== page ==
Assessment efforts are collaborative; the key to success is a combination of faculty expertise and the guidance and vision of specialized administration.
Learning Assessment Committee (LAC)
The LAC is responsible for planning and implementing all assessment activities for Marxe graduate and undergraduate programs. The main objective of the committee is to develop and maintain a systematic process for assessing and improving student learning. The Committee is responsible for the oversight of the development of program learning goals and objectives; working collaboratively with the Marxe Curriculum Committee to ensure these goals align with the curriculum; overseeing the development of assessment instruments as well as the collection of the assessments; and analyzing and using this information for continual improvement. The Committee’s conduct shall be consistent with the standards for the assessment of the MPA program required for accreditation by the National Association of Schools of Public Affairs and Administration (NASPAA).
View information on LAC members [PDF]
Administering Assessment at Marxe
At Marxe, the Learning Assessment Committee (LAC) works in tandem with the administration to collaboratively establish a vision as well as design and implement assessment initiatives across programs. The assessment-focused administrative roles have continued to evolve as a demonstration of Marxe’s commitment to improving teaching and learning.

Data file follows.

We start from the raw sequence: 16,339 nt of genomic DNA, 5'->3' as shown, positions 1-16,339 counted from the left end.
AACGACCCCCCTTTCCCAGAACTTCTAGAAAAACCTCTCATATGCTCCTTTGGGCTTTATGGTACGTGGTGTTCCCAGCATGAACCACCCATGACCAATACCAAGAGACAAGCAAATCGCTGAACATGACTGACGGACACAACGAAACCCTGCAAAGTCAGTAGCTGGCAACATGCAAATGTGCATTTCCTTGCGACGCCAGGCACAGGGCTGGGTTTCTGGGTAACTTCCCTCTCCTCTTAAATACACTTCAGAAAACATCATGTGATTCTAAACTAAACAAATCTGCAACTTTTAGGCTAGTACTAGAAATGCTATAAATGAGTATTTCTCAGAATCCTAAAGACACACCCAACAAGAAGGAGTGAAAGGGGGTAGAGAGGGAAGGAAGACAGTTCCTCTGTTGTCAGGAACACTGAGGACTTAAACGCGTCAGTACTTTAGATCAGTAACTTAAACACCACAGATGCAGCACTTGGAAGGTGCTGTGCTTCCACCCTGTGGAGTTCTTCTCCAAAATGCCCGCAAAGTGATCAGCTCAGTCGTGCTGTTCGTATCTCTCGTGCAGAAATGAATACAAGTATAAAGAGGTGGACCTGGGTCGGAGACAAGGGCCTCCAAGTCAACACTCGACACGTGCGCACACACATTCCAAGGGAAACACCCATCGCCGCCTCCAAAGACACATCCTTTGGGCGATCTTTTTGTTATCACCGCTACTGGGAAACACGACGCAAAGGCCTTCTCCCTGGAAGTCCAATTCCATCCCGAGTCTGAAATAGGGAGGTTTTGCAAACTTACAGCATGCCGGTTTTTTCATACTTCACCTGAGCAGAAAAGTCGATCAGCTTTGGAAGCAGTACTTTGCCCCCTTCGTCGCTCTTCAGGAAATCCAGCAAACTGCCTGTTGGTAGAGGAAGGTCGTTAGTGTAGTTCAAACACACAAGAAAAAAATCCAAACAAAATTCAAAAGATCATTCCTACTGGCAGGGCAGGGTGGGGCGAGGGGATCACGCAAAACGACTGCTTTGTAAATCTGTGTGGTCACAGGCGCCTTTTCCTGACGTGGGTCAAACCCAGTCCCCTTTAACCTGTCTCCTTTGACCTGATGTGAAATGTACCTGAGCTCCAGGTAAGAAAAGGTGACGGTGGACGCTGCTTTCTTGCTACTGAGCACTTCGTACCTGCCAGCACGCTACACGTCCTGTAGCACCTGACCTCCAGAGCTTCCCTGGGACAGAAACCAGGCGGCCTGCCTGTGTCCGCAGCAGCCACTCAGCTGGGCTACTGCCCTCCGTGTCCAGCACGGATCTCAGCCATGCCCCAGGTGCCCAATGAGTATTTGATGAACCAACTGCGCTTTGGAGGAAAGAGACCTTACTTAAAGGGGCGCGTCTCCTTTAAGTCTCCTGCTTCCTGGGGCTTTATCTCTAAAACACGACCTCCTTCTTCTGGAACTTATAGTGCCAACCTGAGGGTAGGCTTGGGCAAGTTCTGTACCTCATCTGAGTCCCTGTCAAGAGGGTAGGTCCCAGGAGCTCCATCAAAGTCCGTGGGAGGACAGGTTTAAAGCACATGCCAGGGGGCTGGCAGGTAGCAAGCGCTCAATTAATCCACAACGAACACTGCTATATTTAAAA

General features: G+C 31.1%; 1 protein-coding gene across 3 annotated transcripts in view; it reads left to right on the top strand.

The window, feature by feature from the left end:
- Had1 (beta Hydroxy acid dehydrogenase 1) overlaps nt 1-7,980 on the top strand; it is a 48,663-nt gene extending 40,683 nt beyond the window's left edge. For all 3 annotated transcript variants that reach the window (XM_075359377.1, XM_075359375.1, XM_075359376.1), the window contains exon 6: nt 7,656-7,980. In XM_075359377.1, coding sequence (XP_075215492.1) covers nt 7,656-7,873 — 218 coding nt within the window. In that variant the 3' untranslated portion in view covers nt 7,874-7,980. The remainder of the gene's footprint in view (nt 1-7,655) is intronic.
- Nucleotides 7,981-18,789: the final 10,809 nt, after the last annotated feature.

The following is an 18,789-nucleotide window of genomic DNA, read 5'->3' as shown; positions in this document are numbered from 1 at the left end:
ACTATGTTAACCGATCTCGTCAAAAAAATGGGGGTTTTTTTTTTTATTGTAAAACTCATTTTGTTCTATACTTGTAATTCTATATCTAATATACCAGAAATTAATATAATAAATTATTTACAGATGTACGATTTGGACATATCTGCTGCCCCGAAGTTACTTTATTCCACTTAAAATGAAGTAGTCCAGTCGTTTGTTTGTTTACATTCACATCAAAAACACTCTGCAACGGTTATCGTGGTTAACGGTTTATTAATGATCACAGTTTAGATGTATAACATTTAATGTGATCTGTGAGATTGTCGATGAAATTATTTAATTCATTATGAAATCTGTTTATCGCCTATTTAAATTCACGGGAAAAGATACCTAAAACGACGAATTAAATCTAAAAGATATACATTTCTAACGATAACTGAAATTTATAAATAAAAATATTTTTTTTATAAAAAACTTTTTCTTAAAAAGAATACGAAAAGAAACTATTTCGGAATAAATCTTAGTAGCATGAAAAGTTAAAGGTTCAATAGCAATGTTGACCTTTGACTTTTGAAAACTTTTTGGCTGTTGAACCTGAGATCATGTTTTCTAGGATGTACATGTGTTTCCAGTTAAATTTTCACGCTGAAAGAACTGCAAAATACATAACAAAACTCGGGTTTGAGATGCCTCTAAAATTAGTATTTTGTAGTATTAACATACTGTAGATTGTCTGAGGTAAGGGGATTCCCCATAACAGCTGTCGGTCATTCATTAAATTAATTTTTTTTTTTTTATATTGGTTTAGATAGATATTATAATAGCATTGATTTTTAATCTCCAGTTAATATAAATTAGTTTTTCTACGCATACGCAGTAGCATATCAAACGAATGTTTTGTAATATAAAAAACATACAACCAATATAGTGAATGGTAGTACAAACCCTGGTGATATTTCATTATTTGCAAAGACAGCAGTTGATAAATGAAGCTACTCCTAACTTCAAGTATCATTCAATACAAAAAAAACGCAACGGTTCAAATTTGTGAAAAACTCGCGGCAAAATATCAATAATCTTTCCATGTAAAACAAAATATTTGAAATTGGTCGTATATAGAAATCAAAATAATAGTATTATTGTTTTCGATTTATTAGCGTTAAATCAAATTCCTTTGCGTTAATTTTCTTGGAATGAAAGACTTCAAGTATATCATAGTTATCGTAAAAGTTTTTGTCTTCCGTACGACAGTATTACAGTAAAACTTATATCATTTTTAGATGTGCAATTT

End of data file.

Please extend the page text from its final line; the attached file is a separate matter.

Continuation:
The role of the Deputy Director of Academic Programs was transitioned to the Office of Assessment, Accreditation, and Institutional Effectiveness under the Provost’s Office with the new title Associate Director of Assessment. This role will continue to focus on managing and guiding Marxe assessment initiatives; however, it now allows for a stronger connection to the mission and work of the College as a whole with the focus of Institutional Effectiveness incorporated.
The Academic Program Coordinator at Marxe assists in the documentation, collection, and analysis of data. This role is also growing in an effort to create a more comprehensive assessment culture and portfolio. This individual will now also be responsible for managing the data for the entire School, ensuring the overall statistics regarding the programs are understood.
These recent changes are also considered an action item as the School and College continue to seek to ensure assessment is a priority across the campus and the work of the School mirrors the priorities and expectations of the College.
Guiding Principles of Assessment at Marxe
Each aspect of the process should originate from this lens, ensuring that we not only examine what the program currently offers, but also establish what more we may want to provide, change, or enhance.
Assessment initiatives are most effective when faculty-driven in combination with administrative leadership to provide vision and support (Kinzie, et al., 2014, p.2). Faculty involvement in every step of the process is essential for meaningful content and valid results; administrative guidance and expertise is also key in leading each step forward and providing an assessment lens to the process.
Assessment initiatives are most effective when a positive culture is cultivated and woven throughout all aspects of the academic environment. As conversations and awareness increases, assessment will become a common theme and a path toward improving teaching and learning. This will lead to increased support and involvement.